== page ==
Foster Care and Child Welfare Week in Review – November 13, 2020
Here are some news items from this week related to foster care, adoption, and child welfare that caught my eye:
Since 2004, churches across the country have showed their commitment to supporting their most vulnerable populations through ‘Stand Sunday’, which is a global day of prayer for children and families involved in foster care. “We look at the world today and all that has taken place in this current state and we realize that change is inevitable,” said Pastor Eric of the Rock Faith Center.
From virtual visits to canceled court hearings, the coronavirus pandemic has brought new challenges to people wanting to adopt — but families say it’s all worth it.
November is National Adoption Month. According to the Department of Family and Protective Services, there are 1,787 kids across the Panhandle in state conservatorship, including foster care. “Many times, it’s not only just an insufficient number of foster homes, but a lack of foster homes qualified to meet the unique, individual needs of a specific child (i.e. autism, behavioral issues, medical issues.)” according to a DFPS spokesperson.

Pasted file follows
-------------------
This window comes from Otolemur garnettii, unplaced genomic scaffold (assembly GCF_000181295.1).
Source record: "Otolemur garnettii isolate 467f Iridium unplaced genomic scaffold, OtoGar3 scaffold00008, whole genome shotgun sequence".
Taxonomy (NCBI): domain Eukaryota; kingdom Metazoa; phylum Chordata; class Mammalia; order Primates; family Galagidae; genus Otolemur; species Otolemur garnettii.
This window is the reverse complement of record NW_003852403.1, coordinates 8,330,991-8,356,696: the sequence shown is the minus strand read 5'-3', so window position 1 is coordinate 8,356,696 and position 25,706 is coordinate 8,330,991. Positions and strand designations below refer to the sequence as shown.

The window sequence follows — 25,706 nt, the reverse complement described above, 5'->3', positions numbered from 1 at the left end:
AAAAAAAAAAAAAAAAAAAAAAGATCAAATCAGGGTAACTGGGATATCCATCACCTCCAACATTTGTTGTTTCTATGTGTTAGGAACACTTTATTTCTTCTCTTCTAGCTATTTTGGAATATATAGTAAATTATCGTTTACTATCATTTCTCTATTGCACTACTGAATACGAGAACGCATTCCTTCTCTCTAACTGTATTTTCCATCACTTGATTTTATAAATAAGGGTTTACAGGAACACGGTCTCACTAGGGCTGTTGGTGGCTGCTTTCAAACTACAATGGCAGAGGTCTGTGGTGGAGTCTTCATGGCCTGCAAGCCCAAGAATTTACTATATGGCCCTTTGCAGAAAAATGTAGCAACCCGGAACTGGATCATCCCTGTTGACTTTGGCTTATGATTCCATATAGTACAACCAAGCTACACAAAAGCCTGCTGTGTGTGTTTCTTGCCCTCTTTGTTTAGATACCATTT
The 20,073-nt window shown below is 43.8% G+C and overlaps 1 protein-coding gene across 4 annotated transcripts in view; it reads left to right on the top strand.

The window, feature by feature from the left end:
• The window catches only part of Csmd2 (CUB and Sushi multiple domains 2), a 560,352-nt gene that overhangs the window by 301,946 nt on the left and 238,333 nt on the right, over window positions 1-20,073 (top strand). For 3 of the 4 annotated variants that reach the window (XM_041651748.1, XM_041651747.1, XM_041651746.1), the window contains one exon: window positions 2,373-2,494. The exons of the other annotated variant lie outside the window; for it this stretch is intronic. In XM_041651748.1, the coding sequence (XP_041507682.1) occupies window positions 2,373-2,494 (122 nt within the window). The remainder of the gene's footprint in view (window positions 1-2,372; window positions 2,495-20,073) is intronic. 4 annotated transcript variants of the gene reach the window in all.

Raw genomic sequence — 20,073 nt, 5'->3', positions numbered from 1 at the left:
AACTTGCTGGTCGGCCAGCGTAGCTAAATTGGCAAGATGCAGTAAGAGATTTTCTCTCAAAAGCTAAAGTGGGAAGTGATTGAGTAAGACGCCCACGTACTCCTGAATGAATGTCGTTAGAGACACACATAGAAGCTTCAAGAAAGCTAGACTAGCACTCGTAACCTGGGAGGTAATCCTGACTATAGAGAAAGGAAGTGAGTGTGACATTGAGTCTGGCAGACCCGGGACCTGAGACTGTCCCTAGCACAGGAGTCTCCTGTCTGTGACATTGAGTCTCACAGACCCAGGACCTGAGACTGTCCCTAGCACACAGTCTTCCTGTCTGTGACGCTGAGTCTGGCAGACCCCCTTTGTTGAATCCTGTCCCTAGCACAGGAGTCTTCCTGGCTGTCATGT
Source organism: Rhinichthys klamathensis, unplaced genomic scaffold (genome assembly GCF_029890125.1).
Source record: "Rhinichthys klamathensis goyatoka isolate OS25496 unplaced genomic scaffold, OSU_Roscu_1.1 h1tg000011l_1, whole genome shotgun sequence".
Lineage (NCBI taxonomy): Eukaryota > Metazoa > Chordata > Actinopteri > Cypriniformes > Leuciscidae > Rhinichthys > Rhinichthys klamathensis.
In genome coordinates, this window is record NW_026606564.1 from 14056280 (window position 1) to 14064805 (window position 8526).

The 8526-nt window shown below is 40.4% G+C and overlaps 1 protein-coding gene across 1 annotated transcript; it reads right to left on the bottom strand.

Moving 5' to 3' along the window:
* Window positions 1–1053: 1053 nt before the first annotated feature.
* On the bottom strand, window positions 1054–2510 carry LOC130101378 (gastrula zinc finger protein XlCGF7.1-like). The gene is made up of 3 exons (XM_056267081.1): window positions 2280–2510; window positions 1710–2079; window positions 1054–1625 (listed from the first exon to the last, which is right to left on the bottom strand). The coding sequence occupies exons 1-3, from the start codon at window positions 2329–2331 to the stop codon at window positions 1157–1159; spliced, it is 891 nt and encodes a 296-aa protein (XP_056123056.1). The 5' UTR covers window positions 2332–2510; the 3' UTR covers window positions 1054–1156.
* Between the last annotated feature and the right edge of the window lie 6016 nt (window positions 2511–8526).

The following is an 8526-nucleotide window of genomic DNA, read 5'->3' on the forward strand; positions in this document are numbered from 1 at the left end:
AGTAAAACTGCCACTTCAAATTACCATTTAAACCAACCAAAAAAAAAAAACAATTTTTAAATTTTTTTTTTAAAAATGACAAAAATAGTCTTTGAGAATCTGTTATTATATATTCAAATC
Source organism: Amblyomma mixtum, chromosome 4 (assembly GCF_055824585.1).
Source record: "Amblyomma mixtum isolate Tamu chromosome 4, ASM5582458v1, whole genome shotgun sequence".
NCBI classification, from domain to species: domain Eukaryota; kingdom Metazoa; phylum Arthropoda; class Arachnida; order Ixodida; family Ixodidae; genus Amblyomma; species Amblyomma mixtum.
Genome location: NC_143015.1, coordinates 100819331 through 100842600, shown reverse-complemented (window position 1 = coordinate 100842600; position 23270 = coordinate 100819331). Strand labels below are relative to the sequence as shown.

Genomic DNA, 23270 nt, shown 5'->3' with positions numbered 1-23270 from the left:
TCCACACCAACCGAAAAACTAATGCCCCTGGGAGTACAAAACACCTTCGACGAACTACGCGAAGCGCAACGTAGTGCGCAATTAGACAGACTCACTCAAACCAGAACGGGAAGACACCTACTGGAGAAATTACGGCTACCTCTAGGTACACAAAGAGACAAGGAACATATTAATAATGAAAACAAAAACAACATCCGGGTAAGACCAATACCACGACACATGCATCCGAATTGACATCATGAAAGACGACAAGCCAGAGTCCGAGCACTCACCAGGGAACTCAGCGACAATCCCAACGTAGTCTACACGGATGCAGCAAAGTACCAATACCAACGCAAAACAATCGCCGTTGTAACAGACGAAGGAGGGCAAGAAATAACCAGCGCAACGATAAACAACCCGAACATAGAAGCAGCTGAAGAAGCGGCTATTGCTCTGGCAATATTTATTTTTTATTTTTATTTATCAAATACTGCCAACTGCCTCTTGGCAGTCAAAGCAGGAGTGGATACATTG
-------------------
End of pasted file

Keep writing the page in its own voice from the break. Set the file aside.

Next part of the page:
Governor Greg Abbott today announced that the State of Texas has prepared allocation plans to swiftly distribute medicines and vaccines that are now becoming available to treat COVID-19. Yesterday was the first day of what will be many announcements in the coming weeks about the availability of medicines and vaccines to combat COVID-19.
A Texas couple who were falsely accused of child abuse after their infant son fell off a lawn chair and fractured his skull have opened up about how the boy and his sister were ripped away from them amid a botched investigation by Child Protective Services. Melissa and Dillon Bright came forward to tell the story in their own words in a new podcast from NBC News and Wonderly called ‘Do No Harm’. The first two episodes were released on Tuesday.
Through its coronavirus relief funds, the Ector County Commissioners Court on Tuesday approved funding for devices and hot spots for Ector County ISD and decided to divide up funds for nonprofits. Precinct 2 Commissioner Greg Simmons said there was a little more than $700,000 in potential CARES Act funding so he suggested dividing it up among the four commissioners and county judge so they can take requests.
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